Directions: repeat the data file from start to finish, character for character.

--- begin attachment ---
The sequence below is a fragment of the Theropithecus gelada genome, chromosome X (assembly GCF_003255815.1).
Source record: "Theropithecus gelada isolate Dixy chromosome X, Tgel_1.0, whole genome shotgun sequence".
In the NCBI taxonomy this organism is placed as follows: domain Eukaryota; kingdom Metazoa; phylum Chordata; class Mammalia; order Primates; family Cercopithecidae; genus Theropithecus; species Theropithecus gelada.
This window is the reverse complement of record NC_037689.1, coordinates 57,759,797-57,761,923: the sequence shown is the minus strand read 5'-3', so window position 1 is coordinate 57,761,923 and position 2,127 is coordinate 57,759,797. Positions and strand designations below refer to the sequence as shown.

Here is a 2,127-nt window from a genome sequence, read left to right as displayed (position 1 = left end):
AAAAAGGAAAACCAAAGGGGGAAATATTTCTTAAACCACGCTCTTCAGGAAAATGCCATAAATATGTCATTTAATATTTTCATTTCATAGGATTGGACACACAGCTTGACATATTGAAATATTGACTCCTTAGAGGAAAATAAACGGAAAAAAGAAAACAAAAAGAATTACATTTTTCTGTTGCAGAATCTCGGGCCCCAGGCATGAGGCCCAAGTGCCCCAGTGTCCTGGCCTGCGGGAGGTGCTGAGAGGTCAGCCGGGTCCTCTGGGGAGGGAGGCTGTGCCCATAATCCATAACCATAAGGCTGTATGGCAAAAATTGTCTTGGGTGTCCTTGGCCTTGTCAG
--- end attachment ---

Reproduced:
The sequence below is a fragment of the Theropithecus gelada genome, chromosome X (assembly GCF_003255815.1).
Source record: "Theropithecus gelada isolate Dixy chromosome X, Tgel_1.0, whole genome shotgun sequence".
In the NCBI taxonomy this organism is placed as follows: domain Eukaryota; kingdom Metazoa; phylum Chordata; class Mammalia; order Primates; family Cercopithecidae; genus Theropithecus; species Theropithecus gelada.
This window is the reverse complement of record NC_037689.1, coordinates 57,759,797-57,761,923: the sequence shown is the minus strand read 5'-3', so window position 1 is coordinate 57,761,923 and position 2,127 is coordinate 57,759,797. Positions and strand designations below refer to the sequence as shown.

Here is a 2,127-nt window from a genome sequence, read left to right as displayed (position 1 = left end):
AAAAAGGAAAACCAAAGGGGGAAATATTTCTTAAACCACGCTCTTCAGGAAAATGCCATAAATATGTCATTTAATATTTTCATTTCATAGGATTGGACACACAGCTTGACATATTGAAATATTGACTCCTTAGAGGAAAATAAACGGAAAAAAGAAAACAAAAAGAATTACATTTTTCTGTTGCAGAATCTCGGGCCCCAGGCATGAGGCCCAAGTGCCCCAGTGTCCTGGCCTGCGGGAGGTGCTGAGAGGTCAGCCGGGTCCTCTGGGGAGGGAGGCTGTGCCCATAATCCATAACCATAAGGCTGTATGGCAAAAATTGTCTTGGGTGTCCTTGGCCTTGTCAG